Bill Frisell at the Lobero Theatre.
David Bazemore

There’s no one else quite like Bill Frisell. He’s been the major man of American guitar for decades now, not so much a towering giant as a majestically buoyant leviathan capable of navigating a seemingly unlimited sea of genres without losing his unique voice and tone. On Monday, January 26, he touched down at the Lobero—clearly one of his favorite venues—with a particularly charming and optimistic program of songs from his recent recording Guitar in the Space Age! The project is an homage to Frisell’s childhood memories of America ascendant, and it’s populated with instrumental versions of songs you likely know well, such as “Turn, Turn, Turn,” “Tired of Waiting for You,” and “Surfer Girl,” but the pop sweetness is cut both with rowdy surf rock instrumentals such as “Pipeline” and “Rumble,” and with jazzy western swing from the likes of Jimmy Bryant and Speedy West.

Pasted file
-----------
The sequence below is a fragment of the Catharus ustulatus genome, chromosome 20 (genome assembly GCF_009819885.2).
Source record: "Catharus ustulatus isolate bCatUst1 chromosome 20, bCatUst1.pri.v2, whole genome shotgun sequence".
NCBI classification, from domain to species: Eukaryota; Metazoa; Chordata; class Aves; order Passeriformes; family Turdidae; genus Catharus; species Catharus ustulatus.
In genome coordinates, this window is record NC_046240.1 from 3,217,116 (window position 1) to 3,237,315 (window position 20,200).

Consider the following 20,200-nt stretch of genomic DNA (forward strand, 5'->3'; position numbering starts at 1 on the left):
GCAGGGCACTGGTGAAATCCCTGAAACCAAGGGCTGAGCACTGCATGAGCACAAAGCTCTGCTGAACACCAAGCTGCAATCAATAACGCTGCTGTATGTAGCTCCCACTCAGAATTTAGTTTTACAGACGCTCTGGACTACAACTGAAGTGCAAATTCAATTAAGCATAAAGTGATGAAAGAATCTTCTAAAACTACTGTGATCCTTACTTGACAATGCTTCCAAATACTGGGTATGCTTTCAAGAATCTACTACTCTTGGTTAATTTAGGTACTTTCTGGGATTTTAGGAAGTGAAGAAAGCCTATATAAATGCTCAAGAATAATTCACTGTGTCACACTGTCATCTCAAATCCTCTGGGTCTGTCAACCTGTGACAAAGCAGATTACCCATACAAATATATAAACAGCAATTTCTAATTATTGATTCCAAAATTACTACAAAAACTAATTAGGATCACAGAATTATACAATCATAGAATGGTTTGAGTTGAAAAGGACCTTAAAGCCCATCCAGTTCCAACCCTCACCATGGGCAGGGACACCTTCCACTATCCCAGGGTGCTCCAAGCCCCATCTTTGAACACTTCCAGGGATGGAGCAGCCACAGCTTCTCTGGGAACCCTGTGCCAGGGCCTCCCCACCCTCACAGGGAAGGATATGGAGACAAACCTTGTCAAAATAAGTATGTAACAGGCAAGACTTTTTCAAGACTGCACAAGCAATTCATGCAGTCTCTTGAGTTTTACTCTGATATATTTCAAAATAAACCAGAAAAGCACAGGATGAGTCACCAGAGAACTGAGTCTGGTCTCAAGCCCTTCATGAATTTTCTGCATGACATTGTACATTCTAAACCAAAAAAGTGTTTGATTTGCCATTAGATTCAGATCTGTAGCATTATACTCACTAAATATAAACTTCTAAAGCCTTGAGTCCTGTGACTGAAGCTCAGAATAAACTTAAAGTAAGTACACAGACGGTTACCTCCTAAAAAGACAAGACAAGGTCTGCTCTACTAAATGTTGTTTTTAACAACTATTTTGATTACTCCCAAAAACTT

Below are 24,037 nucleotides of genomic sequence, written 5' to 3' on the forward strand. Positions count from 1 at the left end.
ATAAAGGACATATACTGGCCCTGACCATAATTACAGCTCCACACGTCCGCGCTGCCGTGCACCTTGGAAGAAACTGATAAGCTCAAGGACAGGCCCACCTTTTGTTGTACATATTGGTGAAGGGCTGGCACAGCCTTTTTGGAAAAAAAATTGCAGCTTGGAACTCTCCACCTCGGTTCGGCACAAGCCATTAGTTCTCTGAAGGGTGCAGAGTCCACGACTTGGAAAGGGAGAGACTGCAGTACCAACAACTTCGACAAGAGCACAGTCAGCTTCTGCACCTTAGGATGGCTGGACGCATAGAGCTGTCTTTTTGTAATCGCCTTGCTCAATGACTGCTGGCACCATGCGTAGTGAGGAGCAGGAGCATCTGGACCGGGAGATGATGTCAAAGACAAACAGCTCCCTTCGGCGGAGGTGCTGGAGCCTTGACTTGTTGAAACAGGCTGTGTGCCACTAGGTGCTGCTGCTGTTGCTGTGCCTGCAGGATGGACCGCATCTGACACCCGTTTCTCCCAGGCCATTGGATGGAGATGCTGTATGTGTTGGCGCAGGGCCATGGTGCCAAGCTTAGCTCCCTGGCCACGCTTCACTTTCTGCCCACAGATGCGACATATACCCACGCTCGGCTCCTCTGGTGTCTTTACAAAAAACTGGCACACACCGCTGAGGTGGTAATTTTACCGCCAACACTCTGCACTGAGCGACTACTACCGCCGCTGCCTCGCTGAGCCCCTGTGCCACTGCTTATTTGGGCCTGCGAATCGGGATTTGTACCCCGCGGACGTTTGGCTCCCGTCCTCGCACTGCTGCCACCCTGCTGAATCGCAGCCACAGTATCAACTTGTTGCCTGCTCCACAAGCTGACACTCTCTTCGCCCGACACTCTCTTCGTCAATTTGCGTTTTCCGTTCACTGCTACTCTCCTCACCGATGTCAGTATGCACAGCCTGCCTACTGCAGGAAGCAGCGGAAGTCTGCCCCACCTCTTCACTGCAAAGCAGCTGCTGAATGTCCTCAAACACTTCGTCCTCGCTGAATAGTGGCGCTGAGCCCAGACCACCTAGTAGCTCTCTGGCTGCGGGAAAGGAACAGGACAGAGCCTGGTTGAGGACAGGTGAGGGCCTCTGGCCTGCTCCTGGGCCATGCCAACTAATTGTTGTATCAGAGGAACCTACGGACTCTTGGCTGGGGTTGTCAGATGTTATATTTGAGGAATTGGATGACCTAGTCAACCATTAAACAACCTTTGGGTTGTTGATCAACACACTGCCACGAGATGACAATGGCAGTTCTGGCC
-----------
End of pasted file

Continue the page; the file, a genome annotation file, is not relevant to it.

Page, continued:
The Lobero show was all that and more as Frisell chose to introduce each of the two sets with a great American standard — “Shenandoah” for the opener, and “When the Saints Go Marching In” after intermission. The musicianship of Frisell’s band is truly incomparable. Kenny Wollesen’s kooky/funky brushwork alone was unforgettable, and he was great in every direction all night. Tony Scherr handled the formidable job of using the bass to steer this jam, and on this night at least, Frisell seemed particularly focused on his duet partner, pedal-steel guitarist Greg Leisz, who can hang with the bandleader absolutely bar for bar. Of the many highlights, I’d single out a sweeping, spectral rendition of “Surfer Girl” as the night’s crowning glory. Both Frisell and Leisz will be back at the Lobero on Tuesday, April 28, to lend a hand with Charles Lloyd’s music in a concert that promises to be another beautiful evening.


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